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July 14, 1997

Influence of Age on Symptoms at Presentation in Patients With Community-Acquired Pneumonia

Author Affiliations

From the General Internal Medicine Unit, Department of Medicine, Massachusetts General Hospital and Harvard Medical School, Boston, Mass (Drs Metlay, Singer, and Coley); Division of General Internal Medicine, Departments of Medicine (Ms Hough, Mr Obrosky, and Drs Kapoor and Fine), Psychiatry (Dr Schulz), and Biostatistics (Dr Li), Graduate School of Public Health, University of Pittsburgh, Pittsburgh, Pa; and Department of Medicine and Microbiology, Victoria General Hospital and Dalhousie, University, Halifax, Nova Scotia (Dr Marrie). Dr Li is now with Tzu-Chi College of Medicine, Hau-Lien, Taiwan.

Arch Intern Med. 1997;157(13):1453-1459. doi:10.1001/archinte.1997.00440340089009

Background:  Advanced age has become a well-recognized risk factor for death in patients with pneumonia. It may also be associated with reduced symptom reporting, raising the possibility that diagnosis and treatment may be delayed in older patients.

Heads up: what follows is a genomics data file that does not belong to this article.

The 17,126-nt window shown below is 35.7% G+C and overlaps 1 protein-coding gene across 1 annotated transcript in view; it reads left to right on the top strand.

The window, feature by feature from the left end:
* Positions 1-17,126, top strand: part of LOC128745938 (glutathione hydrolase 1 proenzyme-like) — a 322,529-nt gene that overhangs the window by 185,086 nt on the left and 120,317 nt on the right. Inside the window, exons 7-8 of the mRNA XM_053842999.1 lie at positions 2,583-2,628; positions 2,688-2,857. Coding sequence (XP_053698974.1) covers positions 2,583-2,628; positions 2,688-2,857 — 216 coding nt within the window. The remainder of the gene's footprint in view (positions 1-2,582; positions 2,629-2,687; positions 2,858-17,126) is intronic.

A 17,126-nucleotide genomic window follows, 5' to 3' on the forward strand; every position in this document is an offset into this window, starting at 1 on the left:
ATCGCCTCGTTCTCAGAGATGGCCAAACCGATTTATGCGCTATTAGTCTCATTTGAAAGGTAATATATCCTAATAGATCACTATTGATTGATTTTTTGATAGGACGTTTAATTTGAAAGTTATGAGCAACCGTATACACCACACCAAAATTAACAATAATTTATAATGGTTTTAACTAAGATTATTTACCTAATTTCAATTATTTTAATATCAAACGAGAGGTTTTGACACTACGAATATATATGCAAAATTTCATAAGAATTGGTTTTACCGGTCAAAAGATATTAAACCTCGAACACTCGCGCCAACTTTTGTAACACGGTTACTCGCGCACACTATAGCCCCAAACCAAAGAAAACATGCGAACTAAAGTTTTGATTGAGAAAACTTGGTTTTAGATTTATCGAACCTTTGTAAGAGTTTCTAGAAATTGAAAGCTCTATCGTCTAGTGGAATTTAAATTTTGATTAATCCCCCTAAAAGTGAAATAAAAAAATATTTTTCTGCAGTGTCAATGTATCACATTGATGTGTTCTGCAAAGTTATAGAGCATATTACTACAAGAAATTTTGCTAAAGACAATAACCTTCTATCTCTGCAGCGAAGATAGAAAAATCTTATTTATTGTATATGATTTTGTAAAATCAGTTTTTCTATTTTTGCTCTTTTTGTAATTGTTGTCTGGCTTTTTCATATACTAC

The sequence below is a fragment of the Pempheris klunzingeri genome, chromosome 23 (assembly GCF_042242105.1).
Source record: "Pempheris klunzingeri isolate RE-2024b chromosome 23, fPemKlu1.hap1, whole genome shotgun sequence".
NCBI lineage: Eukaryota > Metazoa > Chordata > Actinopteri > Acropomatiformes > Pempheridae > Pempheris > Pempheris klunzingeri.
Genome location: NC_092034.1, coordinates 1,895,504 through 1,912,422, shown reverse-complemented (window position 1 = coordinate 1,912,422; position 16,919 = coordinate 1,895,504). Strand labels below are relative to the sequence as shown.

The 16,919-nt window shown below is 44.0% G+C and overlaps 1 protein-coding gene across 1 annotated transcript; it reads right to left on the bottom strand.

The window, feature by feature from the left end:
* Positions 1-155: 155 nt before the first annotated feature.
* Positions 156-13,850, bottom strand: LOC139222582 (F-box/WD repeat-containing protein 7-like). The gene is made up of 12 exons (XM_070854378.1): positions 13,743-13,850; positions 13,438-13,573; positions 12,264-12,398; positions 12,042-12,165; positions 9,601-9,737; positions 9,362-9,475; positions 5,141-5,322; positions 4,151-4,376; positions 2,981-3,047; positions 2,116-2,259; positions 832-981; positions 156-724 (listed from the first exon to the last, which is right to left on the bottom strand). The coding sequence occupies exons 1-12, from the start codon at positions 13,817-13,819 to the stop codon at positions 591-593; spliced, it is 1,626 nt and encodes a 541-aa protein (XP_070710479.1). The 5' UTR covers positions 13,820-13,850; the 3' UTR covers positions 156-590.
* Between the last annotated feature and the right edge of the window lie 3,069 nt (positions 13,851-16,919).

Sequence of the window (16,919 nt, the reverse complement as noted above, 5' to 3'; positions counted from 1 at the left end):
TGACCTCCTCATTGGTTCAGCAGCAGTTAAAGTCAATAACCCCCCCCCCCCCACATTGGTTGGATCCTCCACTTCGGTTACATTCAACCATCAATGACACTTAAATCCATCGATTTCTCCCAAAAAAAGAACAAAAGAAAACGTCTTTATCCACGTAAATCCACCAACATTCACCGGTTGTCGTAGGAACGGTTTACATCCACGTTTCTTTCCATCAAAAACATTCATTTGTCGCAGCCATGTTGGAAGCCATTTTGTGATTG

Objective:  To evaluate the association between age and the presenting symptoms in patients with community-acquired pneumonia.

Methods:  This study was conducted at inpatient and out-patient facilities at 3 university hospitals, 1 community hospital, and 1 staff-model health maintenance organization. Patients included adults (age ≥18 years) with clinical and radiographic evidence of pneumonia, who were able to complete a baseline interview. The presence of 5 respiratory symptoms and 13 nonrespiratory symptoms were recorded during a baseline patient interview. A summary symptom score was computed as the total number of symptoms at presentation.

Results:  The 1812 eligible study patients were categorized into 4 age groups: 18 through 44 years (43%), 45 through 64 years (25%), 65 through 74 years (17%), and 75 years or older (15%). For 17 of the 18 symptoms, there were significant decreases in reported prevalence with increasing age (P<.01). In a linear regression analysis, controlling for patient demographics, comorbidity, and severity of illness at presentation, older age remained associated with lower symptom scores (P<.001).

Conclusions:  Respiratory and nonrespiratory symptoms are less commonly reported by older patients with pneumonia, even after controlling for the increased comorbidity and illness severity in these older patients. Recognition of this phenomenon by clinicians and patients is essential given the increased mortality in elderly patients with pneumonia.Arch Intern Med. 1997;157:1453-1459